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Touring 101: Surviving California

Alex Navarro has seen nearly every nook and cranny of the state of California multiple times over, and yet he's never managed to find his way across the Mexican border to Tijuana. It probably has something to do with his natural allergy to cheap tequila and donkey shows.


Any band worth its salt will one day find itself touring the intimidating beast that is the state of California. Bear in mind, this is no small task. Apart from being one of the biggest states in the union, California's regions and counties are as unique as they are multitudinous. You can't just tour anywhere that sounds familiar in California. Taking that approach will lead to a lot of shows where nine people show up and eight of them work at the venue. This is a place where it pays to go off the beaten path, to venture away from the major metropolitan areas and engage the teeming masses of would-be show goers who are just waiting for a band to come their way. And I'm going to help you find them.

Let's start north and work our way down, shall we?


The Great Green North
There isn't a hell of a lot to see once you get north of Sacramento, but there are cities in that great dead zone that sits between the state capitol and the Oregonian border. Of course, god knows why anyone would go there—that is, unless you're a band, and you want to play a few shows on your way down from Portland (seriously, play shows in Portland, OR—it's the best city ever).

Probably the biggest city you'll find in the area is Redding, a rednecky burg that's really great if you like methamphetamines and sorrow. Seriously, I don't know anyone from Redding that wasn't stoked beyond belief when they finally left there. However, if you're taking the I-5, it's really the only place to hit. You're bound to find a bar or two that'll let you play if you research well enough. Just be ready to leave as soon as humanly possible.

Though it's a bit longer of a trek, you should probably take the 101 as far south as you can. You'll hit Arcata at some point, which is home to Humboldt State University, and more crusty hippies than you'll know what to do with. Without venturing too far out of the T for teen category I'll just say the area is known for its greenery, and I ain't talking about the Redwood trees. If you're a reggae band, jam band, or funk/fusion ensemble, you've got it made here. Anybody else will probably do OK too. Those dreadlocked college stoners will listen to anything if they're bored enough.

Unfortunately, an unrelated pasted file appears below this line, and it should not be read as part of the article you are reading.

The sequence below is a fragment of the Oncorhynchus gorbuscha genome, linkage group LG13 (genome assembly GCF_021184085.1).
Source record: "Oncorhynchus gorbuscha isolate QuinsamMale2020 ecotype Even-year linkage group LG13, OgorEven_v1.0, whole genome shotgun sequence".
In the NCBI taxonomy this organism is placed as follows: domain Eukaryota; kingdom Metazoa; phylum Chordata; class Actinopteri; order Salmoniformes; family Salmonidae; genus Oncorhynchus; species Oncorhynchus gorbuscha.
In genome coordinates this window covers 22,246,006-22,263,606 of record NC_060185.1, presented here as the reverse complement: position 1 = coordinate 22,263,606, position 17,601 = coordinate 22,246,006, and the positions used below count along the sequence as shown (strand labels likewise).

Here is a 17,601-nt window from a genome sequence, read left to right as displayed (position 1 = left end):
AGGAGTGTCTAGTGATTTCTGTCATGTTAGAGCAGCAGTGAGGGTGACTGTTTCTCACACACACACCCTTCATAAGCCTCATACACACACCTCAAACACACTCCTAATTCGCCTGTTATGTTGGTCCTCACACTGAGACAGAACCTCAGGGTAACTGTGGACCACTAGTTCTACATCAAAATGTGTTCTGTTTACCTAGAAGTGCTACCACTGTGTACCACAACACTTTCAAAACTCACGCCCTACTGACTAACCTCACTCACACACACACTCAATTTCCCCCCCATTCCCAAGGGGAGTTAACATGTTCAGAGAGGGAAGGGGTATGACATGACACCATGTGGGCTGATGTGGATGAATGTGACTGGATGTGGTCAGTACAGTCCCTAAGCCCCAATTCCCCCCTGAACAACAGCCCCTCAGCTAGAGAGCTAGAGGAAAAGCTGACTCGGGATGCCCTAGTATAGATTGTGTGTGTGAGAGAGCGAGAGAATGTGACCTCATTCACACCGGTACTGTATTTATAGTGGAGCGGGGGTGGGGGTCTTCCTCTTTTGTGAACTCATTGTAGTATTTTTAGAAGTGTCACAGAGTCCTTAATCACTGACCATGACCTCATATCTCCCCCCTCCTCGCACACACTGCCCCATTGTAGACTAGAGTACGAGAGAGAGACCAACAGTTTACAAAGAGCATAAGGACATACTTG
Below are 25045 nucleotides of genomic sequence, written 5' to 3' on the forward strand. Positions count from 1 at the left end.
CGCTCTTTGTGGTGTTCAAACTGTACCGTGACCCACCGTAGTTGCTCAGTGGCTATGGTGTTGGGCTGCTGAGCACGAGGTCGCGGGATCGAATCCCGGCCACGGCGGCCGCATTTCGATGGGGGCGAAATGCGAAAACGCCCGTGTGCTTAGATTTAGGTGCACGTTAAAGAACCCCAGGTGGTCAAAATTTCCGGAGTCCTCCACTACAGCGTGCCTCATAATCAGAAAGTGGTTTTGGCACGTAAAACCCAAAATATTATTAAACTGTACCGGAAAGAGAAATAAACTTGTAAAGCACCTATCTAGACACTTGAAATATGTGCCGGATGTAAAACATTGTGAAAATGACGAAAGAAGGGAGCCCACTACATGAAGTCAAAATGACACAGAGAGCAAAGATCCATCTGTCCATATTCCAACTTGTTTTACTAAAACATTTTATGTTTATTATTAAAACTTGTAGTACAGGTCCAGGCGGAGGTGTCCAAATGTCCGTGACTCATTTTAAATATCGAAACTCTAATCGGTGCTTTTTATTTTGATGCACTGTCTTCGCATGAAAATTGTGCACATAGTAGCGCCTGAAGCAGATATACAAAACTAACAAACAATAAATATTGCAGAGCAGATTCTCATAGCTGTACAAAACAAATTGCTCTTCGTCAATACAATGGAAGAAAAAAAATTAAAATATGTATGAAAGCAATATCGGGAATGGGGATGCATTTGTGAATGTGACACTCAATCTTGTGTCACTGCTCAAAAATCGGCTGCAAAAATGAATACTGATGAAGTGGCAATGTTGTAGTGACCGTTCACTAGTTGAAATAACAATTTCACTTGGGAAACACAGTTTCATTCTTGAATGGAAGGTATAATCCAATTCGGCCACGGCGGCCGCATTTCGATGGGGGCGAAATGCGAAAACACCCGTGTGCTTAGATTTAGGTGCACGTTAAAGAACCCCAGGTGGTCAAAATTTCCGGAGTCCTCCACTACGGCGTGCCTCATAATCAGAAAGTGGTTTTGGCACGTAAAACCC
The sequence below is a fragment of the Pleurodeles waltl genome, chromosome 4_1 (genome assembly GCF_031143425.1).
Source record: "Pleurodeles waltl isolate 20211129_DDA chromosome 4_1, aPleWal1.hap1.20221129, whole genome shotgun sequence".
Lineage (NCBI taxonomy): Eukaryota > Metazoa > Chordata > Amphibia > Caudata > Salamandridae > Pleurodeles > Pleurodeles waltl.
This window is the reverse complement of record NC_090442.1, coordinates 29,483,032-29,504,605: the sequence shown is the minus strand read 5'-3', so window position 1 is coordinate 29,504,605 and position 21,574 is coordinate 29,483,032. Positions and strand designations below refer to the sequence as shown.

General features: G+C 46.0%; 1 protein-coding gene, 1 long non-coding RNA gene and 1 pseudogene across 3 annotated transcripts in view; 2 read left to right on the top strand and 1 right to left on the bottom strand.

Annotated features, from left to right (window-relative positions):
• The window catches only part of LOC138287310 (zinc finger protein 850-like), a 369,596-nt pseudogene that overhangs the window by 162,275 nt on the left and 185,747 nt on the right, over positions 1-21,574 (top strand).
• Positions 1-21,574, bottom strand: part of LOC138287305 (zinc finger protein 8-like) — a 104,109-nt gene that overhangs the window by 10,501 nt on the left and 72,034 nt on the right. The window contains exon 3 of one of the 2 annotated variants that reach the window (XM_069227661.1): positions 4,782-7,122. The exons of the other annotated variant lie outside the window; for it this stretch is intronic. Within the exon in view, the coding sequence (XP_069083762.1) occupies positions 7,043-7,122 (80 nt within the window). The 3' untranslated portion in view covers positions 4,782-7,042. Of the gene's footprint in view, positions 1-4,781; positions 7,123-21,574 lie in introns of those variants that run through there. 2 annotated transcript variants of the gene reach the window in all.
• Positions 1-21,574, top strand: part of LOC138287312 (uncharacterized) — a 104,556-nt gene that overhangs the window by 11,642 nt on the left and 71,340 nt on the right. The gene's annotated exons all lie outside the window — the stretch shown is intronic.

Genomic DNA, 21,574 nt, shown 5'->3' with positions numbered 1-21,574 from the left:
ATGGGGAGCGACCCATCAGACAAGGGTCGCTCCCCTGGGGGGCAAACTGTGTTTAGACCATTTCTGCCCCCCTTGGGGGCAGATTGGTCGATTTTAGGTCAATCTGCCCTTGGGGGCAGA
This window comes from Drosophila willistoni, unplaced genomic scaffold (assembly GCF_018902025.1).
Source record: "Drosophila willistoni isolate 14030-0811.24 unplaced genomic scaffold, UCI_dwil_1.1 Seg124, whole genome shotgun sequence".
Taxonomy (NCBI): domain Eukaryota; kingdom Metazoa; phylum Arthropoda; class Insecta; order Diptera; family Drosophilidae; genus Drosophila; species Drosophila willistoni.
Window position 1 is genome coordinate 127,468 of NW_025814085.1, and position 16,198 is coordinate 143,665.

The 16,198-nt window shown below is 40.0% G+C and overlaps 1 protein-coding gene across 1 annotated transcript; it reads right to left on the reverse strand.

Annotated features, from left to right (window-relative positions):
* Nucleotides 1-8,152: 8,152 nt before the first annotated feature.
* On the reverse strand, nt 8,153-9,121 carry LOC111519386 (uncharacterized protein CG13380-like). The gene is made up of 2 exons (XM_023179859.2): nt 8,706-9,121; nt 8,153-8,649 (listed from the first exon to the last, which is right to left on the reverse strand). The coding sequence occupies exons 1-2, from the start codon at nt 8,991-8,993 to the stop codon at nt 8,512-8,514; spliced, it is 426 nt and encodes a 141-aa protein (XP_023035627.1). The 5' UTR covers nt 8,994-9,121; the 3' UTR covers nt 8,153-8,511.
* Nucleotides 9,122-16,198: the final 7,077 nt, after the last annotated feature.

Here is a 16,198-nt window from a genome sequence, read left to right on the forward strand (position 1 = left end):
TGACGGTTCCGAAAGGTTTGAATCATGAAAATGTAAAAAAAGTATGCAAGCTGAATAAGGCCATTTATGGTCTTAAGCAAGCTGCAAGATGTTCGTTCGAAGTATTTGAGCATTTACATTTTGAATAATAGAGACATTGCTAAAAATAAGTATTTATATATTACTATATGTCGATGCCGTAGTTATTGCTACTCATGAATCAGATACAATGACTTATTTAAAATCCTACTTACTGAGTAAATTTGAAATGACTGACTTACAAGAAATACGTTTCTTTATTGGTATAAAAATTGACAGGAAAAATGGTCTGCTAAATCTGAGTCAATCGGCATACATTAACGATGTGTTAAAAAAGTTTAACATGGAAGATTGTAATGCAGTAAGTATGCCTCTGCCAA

Just south of Arcata is Eureka. Don't go to Eureka, unless you're just looking for a place to sleep at night. Seriously, it's nowhere near as cool as that Sci-Fi Channel show makes it sound.

Tourist Spots: Highway 1 is a beautiful, if exceedingly lengthy drive down the coast of the state. But in terms of actual points of interest, there isn't much. On the far eastern side, you could check out Lassen State Forest. On the western side..well, there are a lot of pot fields in Humboldt County. But you're liable to get shot by some angry farmer if you go nosing around those, so probably best to steer clear.


The Capital..Capitol..? No, Capital, Definitely Capital..I think..
Sacramento ain't quite as ritzy as the capital of California oughta be, but it's a good-sized town filled to the brim with disaffected youth that will probably be down to go see your band. The city itself is home to lots of different clubs and bars playing host to many touring bands such as yourself, and if you can get on the bill with any local favorites you're pretty guaranteed a good turnout. The city supports its local scene, and a lot of great bands have come out of the area due to the rabid local fan base; such as the Deftones, Papa Roach, and Far to name a few.

Surrounding areas ought to bear some fruit as well. Chico is home to one of the bigger party schools in the state, so if you can't get a good turnout at a bar there, you're probably doing something wrong. Davis is also a pretty big college town, and a good hot spot.